The International Transport Workers’ Federation (ITF) and European Transport Workers’ Federation (ETF) stand in support of three major pilot organisations who joined forces and issued a strong statement opposing reduced crew operations.
The International Federation of Air Line Pilots’ Associations (IFALPA), the European Cockpit Association (ECA) and the Air Line Pilots Association, International (US-ALPA), rightfully describe single pilot operations as a “threat to safety”.
As highlighted in the statement, the ITF and ETF also believe that the push to reduce the number of crew members in the cockpit is nothing but “a profit-driven scheme that poses a significant safety risk”.
Over the last six months, the aviation industry, as well as the wider public, has witnessed an aggressive corporate-led lobbying campaign targeting regulators around the world to reduce crewing levels under the pretext of technical progress.
The ITF, as a global union federation, and ETF, as its European arm that represents a significant number of pilots along with cabin crew, airport staff, air traffic services staff, maintenance, repair, and overhaul (MRO) services workers and aviation workers from other occupational groups, support the arguments of our three sister organisations and reiterate that “technology, no matter how sophisticated, is not a replacement for pilots on the flight deck”.
Moreover, plans to reduce the number of pilots in the cockpit also bring forward to the concept of extended minimum crew operations, which could also impact cabin crew operations. Improving safety and putting the health and life of the flying public, pilots and cabin crew above profit is a struggle that will galvanize all aviation workers.
Edgardo Llano, ITF Civil Aviation Section Chair and General Secretary of the Argentine union the Asociación del Personal Aeronáutico (APA), declared: “Pilot shortages and fatigue issues go hand in hand, and neither will be solved by recklessly gambling on safety by reducing crewing. Besides, staffing issues in the industry are not limited to pilots. The reality is that the roots of the problem run deep, and there are no shortcuts.”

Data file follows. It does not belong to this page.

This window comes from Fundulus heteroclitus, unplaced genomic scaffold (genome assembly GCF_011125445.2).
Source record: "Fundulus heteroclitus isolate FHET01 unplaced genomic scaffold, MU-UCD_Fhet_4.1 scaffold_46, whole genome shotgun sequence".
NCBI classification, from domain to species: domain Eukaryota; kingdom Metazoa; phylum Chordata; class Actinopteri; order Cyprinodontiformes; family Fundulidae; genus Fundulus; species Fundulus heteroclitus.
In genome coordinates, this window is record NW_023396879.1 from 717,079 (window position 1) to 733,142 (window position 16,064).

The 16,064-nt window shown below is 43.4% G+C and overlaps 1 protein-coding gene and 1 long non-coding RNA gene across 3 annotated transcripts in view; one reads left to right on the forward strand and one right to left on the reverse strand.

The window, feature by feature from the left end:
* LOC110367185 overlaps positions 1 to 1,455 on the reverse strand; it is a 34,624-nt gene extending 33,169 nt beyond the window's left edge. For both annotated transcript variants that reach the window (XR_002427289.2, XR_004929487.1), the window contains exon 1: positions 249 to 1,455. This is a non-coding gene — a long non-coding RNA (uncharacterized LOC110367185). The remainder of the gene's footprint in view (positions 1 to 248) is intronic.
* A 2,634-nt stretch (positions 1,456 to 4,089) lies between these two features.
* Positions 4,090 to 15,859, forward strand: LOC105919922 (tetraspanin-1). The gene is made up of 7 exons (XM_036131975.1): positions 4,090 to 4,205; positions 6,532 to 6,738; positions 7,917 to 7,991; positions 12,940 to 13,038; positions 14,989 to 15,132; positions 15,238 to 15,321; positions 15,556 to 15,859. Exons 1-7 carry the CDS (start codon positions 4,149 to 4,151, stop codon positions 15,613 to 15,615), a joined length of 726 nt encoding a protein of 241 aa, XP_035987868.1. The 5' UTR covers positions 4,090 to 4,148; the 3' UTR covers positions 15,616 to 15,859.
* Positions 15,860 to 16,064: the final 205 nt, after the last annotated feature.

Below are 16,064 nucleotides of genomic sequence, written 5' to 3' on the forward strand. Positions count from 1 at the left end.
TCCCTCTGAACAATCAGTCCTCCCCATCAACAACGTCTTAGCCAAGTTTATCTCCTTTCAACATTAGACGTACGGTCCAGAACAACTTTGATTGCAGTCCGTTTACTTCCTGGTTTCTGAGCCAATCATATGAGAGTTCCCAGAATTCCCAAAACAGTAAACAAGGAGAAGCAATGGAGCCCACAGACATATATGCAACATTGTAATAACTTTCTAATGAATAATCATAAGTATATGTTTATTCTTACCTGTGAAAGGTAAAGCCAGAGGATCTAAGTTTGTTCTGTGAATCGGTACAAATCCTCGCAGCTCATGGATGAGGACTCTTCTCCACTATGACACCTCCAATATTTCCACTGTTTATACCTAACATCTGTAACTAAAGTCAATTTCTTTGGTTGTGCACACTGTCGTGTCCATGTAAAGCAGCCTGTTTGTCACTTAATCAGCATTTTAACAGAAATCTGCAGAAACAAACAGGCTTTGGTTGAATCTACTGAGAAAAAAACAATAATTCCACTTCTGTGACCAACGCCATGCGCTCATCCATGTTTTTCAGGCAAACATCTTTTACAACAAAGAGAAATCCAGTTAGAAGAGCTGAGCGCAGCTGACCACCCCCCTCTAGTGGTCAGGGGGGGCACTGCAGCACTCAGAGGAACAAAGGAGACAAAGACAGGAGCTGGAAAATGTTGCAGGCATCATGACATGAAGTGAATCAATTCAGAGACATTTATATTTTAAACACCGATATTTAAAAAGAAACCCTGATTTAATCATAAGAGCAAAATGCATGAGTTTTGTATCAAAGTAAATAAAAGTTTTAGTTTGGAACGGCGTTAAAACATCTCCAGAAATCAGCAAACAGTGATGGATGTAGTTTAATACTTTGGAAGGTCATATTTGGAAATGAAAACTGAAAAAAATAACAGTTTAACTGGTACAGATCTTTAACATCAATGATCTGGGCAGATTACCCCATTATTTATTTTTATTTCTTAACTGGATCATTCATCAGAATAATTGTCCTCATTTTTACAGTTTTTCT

“The ITF and our aviation affiliates are calling for a New Deal in Aviation that starts with a new relationship between employers, governments and workers that recognises aviation workers’ expertise as safety and security professionals. For far too long, safety and security have been seen in terms of technological fixes, where machinery is a substitute for workers’ skills rather than a tool to enhance human performance. Aviation companies need to see safety and security as an investment rather than a cost. The days in which aviation industry leaders argue for “the least cost-safe option” must be over.”
Sara Nelson, ITF Civil Aviation Section Vice Chair and President of the Association of Flight Attendants-CWA (USA) said: “As cabin crew, we are charged with the safety, health, and security of all souls on board, including the flight deck. We’ve had to revive pilots from heart attacks or other medical emergencies.”
“The public turns to us to check our reaction when there’s any strange sound or bump on the plane. We give instructions to stay safe and do our job as safety professionals. Let me be clear – one pilot in the flight deck is not safe, and we won’t fly under unsafe conditions to protect our lives and all of the people we are charged to keep safe. Stop this ridiculous greed grab. We won’t fly with it,” she said.
Oliver Richardson, ETF Civil Aviation Chair, Unite the Union (UK) Transport Coordinator and National Officer for Aviation, added: “Safety within aviation is not a given; it relies on people continuing to make the right decisions at the right time to ensure the integrity of every flight. It is obvious that having single pilot operations will increase the risk within the safety management system. There is a long list of cases where two pilots were needed to make that difference.”
“The deliberate crash of Germanwings flight 9525 reiterated the obvious need for two pilots, and rules were changed accordingly. Regulators already know the risks and should follow their own recommendations rather than blindly following airlines who simply wish to reduce costs.”